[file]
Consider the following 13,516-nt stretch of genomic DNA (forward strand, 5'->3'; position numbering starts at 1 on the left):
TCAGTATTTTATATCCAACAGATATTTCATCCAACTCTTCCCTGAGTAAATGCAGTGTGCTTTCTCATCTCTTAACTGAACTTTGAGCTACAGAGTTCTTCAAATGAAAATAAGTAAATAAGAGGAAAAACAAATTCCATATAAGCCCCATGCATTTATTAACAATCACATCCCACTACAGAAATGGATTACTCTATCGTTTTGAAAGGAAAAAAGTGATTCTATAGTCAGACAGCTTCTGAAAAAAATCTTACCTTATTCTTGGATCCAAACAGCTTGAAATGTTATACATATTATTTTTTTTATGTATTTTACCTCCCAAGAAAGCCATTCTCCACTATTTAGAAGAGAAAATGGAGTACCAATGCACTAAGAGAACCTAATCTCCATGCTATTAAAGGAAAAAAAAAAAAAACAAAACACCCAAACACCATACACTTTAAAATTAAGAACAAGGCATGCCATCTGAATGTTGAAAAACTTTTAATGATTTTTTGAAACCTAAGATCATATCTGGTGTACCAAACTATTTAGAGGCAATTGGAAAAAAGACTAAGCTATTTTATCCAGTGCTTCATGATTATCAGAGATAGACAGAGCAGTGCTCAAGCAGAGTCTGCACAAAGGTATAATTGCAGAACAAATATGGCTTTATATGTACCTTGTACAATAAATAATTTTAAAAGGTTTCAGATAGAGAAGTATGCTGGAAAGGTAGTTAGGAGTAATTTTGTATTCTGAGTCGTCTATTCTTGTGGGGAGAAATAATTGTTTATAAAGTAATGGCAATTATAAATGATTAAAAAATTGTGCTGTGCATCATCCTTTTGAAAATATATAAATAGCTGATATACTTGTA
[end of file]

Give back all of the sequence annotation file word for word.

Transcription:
Consider the following 13,516-nt stretch of genomic DNA (forward strand, 5'->3'; position numbering starts at 1 on the left):
TCAGTATTTTATATCCAACAGATATTTCATCCAACTCTTCCCTGAGTAAATGCAGTGTGCTTTCTCATCTCTTAACTGAACTTTGAGCTACAGAGTTCTTCAAATGAAAATAAGTAAATAAGAGGAAAAACAAATTCCATATAAGCCCCATGCATTTATTAACAATCACATCCCACTACAGAAATGGATTACTCTATCGTTTTGAAAGGAAAAAAGTGATTCTATAGTCAGACAGCTTCTGAAAAAAATCTTACCTTATTCTTGGATCCAAACAGCTTGAAATGTTATACATATTATTTTTTTTATGTATTTTACCTCCCAAGAAAGCCATTCTCCACTATTTAGAAGAGAAAATGGAGTACCAATGCACTAAGAGAACCTAATCTCCATGCTATTAAAGGAAAAAAAAAAAAAACAAAACACCCAAACACCATACACTTTAAAATTAAGAACAAGGCATGCCATCTGAATGTTGAAAAACTTTTAATGATTTTTTGAAACCTAAGATCATATCTGGTGTACCAAACTATTTAGAGGCAATTGGAAAAAAGACTAAGCTATTTTATCCAGTGCTTCATGATTATCAGAGATAGACAGAGCAGTGCTCAAGCAGAGTCTGCACAAAGGTATAATTGCAGAACAAATATGGCTTTATATGTACCTTGTACAATAAATAATTTTAAAAGGTTTCAGATAGAGAAGTATGCTGGAAAGGTAGTTAGGAGTAATTTTGTATTCTGAGTCGTCTATTCTTGTGGGGAGAAATAATTGTTTATAAAGTAATGGCAATTATAAATGATTAAAAAATTGTGCTGTGCATCATCCTTTTGAAAATATATAAATAGCTGATATACTTGTA